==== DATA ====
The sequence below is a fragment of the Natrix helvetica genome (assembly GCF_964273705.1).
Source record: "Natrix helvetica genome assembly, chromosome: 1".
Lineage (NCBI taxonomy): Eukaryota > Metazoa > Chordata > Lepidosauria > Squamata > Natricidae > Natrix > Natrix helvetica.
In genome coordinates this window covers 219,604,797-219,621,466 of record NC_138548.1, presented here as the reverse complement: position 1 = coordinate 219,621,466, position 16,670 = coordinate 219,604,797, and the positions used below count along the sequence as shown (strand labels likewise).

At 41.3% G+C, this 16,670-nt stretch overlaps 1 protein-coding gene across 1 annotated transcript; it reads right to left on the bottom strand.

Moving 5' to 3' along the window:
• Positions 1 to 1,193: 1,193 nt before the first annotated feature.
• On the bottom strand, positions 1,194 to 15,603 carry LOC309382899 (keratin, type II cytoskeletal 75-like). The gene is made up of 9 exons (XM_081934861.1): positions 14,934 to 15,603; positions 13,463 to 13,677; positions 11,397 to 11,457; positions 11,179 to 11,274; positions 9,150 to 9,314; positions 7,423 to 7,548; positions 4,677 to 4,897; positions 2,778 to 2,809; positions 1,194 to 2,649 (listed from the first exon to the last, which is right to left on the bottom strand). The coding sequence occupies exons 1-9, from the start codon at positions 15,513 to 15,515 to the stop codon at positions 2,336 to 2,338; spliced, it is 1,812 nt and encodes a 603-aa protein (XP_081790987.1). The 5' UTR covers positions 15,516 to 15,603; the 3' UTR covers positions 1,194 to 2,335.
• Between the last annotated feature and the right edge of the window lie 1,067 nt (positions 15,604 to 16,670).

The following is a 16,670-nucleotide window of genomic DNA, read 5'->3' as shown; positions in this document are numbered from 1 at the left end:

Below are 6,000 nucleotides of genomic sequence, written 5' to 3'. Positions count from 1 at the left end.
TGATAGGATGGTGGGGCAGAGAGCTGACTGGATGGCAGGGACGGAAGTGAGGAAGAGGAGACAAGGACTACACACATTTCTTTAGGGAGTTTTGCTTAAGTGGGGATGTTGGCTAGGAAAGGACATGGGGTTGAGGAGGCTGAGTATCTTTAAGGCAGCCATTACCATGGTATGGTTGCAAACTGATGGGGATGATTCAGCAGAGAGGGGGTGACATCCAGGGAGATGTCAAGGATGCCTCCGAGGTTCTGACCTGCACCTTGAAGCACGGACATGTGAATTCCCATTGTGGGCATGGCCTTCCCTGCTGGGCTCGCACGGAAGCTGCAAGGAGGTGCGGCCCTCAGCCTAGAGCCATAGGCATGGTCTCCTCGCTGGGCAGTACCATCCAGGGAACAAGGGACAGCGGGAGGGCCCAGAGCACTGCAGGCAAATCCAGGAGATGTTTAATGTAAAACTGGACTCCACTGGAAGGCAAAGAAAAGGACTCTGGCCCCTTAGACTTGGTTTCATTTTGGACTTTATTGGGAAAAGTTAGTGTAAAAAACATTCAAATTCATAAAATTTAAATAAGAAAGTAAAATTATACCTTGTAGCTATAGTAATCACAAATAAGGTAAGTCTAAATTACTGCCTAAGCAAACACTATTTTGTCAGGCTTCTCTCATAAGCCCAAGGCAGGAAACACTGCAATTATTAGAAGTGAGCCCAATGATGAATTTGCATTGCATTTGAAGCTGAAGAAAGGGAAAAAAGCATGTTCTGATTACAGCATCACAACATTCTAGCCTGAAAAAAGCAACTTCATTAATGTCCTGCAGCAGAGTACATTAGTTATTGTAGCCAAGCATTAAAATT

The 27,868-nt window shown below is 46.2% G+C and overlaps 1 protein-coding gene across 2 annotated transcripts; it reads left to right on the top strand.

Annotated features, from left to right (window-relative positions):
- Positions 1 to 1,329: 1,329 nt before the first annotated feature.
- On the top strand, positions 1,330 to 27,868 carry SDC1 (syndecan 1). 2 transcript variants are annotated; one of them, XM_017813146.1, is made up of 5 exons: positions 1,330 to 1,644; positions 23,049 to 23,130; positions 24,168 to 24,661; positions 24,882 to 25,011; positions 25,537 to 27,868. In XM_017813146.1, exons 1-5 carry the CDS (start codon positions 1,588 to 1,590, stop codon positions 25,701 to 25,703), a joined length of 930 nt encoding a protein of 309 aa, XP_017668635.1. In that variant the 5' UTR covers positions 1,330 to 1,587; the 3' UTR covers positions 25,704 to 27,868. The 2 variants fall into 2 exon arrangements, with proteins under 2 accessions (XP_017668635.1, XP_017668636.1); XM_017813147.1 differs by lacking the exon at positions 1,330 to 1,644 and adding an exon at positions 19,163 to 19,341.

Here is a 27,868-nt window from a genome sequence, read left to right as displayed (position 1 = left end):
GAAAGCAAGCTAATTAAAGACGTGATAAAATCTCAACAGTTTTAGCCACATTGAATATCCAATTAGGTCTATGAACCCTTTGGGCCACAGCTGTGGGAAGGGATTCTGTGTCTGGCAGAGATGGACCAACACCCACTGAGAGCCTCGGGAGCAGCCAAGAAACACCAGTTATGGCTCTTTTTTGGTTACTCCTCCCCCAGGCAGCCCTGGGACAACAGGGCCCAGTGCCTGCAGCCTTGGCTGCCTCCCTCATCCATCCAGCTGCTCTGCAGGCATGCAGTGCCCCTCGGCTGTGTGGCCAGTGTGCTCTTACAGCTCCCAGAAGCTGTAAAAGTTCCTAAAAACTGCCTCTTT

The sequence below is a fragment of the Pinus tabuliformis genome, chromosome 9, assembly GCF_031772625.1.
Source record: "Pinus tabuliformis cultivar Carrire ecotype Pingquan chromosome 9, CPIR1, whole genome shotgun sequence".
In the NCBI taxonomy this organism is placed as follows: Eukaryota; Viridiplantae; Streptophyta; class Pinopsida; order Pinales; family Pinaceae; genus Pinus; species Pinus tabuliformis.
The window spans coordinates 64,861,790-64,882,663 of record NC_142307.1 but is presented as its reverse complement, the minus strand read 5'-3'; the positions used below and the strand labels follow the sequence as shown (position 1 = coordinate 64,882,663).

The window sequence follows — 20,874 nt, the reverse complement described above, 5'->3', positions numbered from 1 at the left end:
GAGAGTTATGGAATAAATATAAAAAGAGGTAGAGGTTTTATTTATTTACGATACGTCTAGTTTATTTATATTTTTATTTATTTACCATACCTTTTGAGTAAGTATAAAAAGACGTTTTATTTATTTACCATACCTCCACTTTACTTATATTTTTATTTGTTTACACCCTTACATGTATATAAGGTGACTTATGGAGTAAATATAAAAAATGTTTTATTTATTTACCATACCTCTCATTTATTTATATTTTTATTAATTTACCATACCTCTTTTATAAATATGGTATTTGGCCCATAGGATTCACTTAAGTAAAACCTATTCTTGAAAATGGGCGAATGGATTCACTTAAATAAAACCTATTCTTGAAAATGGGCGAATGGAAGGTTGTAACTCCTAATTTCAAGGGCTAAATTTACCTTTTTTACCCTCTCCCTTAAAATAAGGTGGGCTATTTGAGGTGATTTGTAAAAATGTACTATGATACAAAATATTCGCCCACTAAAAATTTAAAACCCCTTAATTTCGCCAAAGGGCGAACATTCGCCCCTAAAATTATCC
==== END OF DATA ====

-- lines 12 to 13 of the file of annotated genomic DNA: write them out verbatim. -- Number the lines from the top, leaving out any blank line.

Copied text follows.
TGATAGGATGGTGGGGCAGAGAGCTGACTGGATGGCAGGGACGGAAGTGAGGAAGAGGAGACAAGGACTACACACATTTCTTTAGGGAGTTTTGCTTAAGTGGGGATGTTGGCTAGGAAAGGACATGGGGTTGAGGAGGCTGAGTATCTTTAAGGCAGCCATTACCATGGTATGGTTGCAAACTGATGGGGATGATTCAGCAGAGAGGGGGTGACATCCAGGGAGATGTCAAGGATGCCTCCGAGGTTCTGACCTGCACCTTGAAGCACGGACATGTGAATTCCCATTGTGGGCATGGCCTTCCCTGCTGGGCTCGCACGGAAGCTGCAAGGAGGTGCGGCCCTCAGCCTAGAGCCATAGGCATGGTCTCCTCGCTGGGCAGTACCATCCAGGGAACAAGGGACAGCGGGAGGGCCCAGAGCACTGCAGGCAAATCCAGGAGATGTTTAATGTAAAACTGGACTCCACTGGAAGGCAAAGAAAAGGACTCTGGCCCCTTAGACTTGGTTTCATTTTGGACTTTATTGGGAAAAGTTAGTGTAAAAAACATTCAAATTCATAAAATTTAAATAAGAAAGTAAAATTATACCTTGTAGCTATAGTAATCACAAATAAGGTAAGTCTAAATTACTGCCTAAGCAAACACTATTTTGTCAGGCTTCTCTCATAAGCCCAAGGCAGGAAACACTGCAATTATTAGAAGTGAGCCCAATGATGAATTTGCATTGCATTTGAAGCTGAAGAAAGGGAAAAAAGCATGTTCTGATTACAGCATCACAACATTCTAGCCTGAAAAAAGCAACTTCATTAATGTCCTGCAGCAGAGTACATTAGTTATTGTAGCCAAGCATTAAAATT

The 27,868-nt window shown below is 46.2% G+C and overlaps 1 protein-coding gene across 2 annotated transcripts; it reads left to right on the top strand.